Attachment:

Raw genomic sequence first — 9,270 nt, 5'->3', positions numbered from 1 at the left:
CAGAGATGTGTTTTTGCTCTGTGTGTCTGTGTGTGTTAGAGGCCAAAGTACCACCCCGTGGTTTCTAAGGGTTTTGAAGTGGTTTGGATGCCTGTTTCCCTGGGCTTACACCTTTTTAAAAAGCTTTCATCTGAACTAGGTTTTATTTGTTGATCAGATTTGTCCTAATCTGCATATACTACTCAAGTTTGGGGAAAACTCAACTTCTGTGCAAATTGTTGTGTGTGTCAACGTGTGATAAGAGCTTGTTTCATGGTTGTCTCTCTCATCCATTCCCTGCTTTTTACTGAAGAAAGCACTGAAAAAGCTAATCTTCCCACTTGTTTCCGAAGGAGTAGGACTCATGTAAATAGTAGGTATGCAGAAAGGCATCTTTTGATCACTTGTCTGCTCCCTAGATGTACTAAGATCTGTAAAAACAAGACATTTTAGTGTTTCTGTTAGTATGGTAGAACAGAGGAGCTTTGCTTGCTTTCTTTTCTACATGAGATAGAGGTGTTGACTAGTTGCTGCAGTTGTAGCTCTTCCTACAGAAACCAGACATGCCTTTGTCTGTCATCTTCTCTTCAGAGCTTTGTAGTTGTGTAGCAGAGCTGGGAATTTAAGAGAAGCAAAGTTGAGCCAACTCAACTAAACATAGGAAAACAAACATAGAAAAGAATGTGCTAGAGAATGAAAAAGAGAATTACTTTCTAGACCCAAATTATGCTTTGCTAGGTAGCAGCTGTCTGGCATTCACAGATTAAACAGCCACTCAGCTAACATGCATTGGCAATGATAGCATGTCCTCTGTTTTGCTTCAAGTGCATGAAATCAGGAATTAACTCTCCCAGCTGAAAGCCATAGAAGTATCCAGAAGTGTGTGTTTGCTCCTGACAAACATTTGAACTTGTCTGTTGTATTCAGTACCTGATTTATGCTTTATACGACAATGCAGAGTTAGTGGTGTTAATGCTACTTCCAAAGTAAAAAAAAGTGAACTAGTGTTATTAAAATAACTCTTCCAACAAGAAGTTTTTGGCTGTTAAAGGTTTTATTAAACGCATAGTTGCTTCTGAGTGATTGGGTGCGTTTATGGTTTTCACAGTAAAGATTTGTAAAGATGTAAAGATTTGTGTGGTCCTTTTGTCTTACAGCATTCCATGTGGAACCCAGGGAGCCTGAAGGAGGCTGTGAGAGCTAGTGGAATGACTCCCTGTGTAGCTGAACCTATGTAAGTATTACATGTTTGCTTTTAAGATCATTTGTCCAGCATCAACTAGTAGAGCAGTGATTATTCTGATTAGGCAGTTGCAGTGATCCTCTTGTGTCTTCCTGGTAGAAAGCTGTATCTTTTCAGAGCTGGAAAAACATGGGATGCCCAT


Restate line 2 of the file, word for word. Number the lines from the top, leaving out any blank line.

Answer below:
CAGAGATGTGTTTTTGCTCTGTGTGTCTGTGTGTGTTAGAGGCCAAAGTACCACCCCGTGGTTTCTAAGGGTTTTGAAGTGGTTTGGATGCCTGTTTCCCTGGGCTTACACCTTTTTAAAAAGCTTTCATCTGAACTAGGTTTTATTTGTTGATCAGATTTGTCCTAATCTGCATATACTACTCAAGTTTGGGGAAAACTCAACTTCTGTGCAAATTGTTGTGTGTGTCAACGTGTGATAAGAGCTTGTTTCATGGTTGTCTCTCTCATCCATTCCCTGCTTTTTACTGAAGAAAGCACTGAAAAAGCTAATCTTCCCACTTGTTTCCGAAGGAGTAGGACTCATGTAAATAGTAGGTATGCAGAAAGGCATCTTTTGATCACTTGTCTGCTCCCTAGATGTACTAAGATCTGTAAAAACAAGACATTTTAGTGTTTCTGTTAGTATGGTAGAACAGAGGAGCTTTGCTTGCTTTCTTTTCTACATGAGATAGAGGTGTTGACTAGTTGCTGCAGTTGTAGCTCTTCCTACAGAAACCAGACATGCCTTTGTCTGTCATCTTCTCTTCAGAGCTTTGTAGTTGTGTAGCAGAGCTGGGAATTTAAGAGAAGCAAAGTTGAGCCAACTCAACTAAACATAGGAAAACAAACATAGAAAAGAATGTGCTAGAGAATGAAAAAGAGAATTACTTTCTAGACCCAAATTATGCTTTGCTAGGTAGCAGCTGTCTGGCATTCACAGATTAAACAGCCACTCAGCTAACATGCATTGGCAATGATAGCATGTCCTCTGTTTTGCTTCAAGTGCATGAAATCAGGAATTAACTCTCCCAGCTGAAAGCCATAGAAGTATCCAGAAGTGTGTGTTTGCTCCTGACAAACATTTGAACTTGTCTGTTGTATTCAGTACCTGATTTATGCTTTATACGACAATGCAGAGTTAGTGGTGTTAATGCTACTTCCAAAGTAAAAAAAAGTGAACTAGTGTTATTAAAATAACTCTTCCAACAAGAAGTTTTTGGCTGTTAAAGGTTTTATTAAACGCATAGTTGCTTCTGAGTGATTGGGTGCGTTTATGGTTTTCACAGTAAAGATTTGTAAAGATGTAAAGATTTGTGTGGTCCTTTTGTCTTACAGCATTCCATGTGGAACCCAGGGAGCCTGAAGGAGGCTGTGAGAGCTAGTGGAATGACTCCCTGTGTAGCTGAACCTATGTAAGTATTACATGTTTGCTTTTAAGATCATTTGTCCAGCATCAACTAGTAGAGCAGTGATTATTCTGATTAGGCAGTTGCAGTGATCCTCTTGTGTCTTCCTGGTAGAAAGCTGTATCTTTTCAGAGCTGGAAAAACATGGGATGCCCAT